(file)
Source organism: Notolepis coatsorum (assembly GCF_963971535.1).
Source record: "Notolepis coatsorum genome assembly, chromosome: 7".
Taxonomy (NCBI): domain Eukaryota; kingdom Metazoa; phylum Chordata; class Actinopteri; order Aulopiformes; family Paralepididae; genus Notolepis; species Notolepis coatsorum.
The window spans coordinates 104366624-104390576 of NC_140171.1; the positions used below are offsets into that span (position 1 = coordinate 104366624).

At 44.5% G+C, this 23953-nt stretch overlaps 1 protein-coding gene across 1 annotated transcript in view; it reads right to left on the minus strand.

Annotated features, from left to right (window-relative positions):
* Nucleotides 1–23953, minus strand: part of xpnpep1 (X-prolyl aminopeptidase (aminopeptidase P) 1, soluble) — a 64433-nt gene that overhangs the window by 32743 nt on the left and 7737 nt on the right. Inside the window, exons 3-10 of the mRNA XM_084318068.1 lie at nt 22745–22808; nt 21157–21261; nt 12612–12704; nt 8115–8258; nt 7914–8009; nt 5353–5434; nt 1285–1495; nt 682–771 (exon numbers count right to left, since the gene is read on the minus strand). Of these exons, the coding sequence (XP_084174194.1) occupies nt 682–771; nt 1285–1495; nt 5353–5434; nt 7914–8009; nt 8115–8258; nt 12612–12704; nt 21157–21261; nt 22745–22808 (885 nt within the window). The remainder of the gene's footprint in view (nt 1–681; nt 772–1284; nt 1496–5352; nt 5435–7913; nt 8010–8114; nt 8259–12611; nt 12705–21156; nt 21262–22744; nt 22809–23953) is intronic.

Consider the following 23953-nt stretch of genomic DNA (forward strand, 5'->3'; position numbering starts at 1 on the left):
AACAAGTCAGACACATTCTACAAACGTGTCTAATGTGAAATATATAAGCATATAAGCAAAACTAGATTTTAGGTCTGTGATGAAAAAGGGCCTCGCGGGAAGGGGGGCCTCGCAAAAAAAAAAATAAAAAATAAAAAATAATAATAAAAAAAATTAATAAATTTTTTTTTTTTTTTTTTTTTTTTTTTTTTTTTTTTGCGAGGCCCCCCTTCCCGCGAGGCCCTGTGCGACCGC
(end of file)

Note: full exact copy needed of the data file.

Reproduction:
Source organism: Notolepis coatsorum (assembly GCF_963971535.1).
Source record: "Notolepis coatsorum genome assembly, chromosome: 7".
Taxonomy (NCBI): domain Eukaryota; kingdom Metazoa; phylum Chordata; class Actinopteri; order Aulopiformes; family Paralepididae; genus Notolepis; species Notolepis coatsorum.
The window spans coordinates 104366624-104390576 of NC_140171.1; the positions used below are offsets into that span (position 1 = coordinate 104366624).

At 44.5% G+C, this 23953-nt stretch overlaps 1 protein-coding gene across 1 annotated transcript in view; it reads right to left on the minus strand.

Annotated features, from left to right (window-relative positions):
* Nucleotides 1–23953, minus strand: part of xpnpep1 (X-prolyl aminopeptidase (aminopeptidase P) 1, soluble) — a 64433-nt gene that overhangs the window by 32743 nt on the left and 7737 nt on the right. Inside the window, exons 3-10 of the mRNA XM_084318068.1 lie at nt 22745–22808; nt 21157–21261; nt 12612–12704; nt 8115–8258; nt 7914–8009; nt 5353–5434; nt 1285–1495; nt 682–771 (exon numbers count right to left, since the gene is read on the minus strand). Of these exons, the coding sequence (XP_084174194.1) occupies nt 682–771; nt 1285–1495; nt 5353–5434; nt 7914–8009; nt 8115–8258; nt 12612–12704; nt 21157–21261; nt 22745–22808 (885 nt within the window). The remainder of the gene's footprint in view (nt 1–681; nt 772–1284; nt 1496–5352; nt 5435–7913; nt 8010–8114; nt 8259–12611; nt 12705–21156; nt 21262–22744; nt 22809–23953) is intronic.

Consider the following 23953-nt stretch of genomic DNA (forward strand, 5'->3'; position numbering starts at 1 on the left):
AACAAGTCAGACACATTCTACAAACGTGTCTAATGTGAAATATATAAGCATATAAGCAAAACTAGATTTTAGGTCTGTGATGAAAAAGGGCCTCGCGGGAAGGGGGGCCTCGCAAAAAAAAAAATAAAAAATAAAAAATAATAATAAAAAAAATTAATAAATTTTTTTTTTTTTTTTTTTTTTTTTTTTTTTTTTTTGCGAGGCCCCCCTTCCCGCGAGGCCCTGTGCGACCGC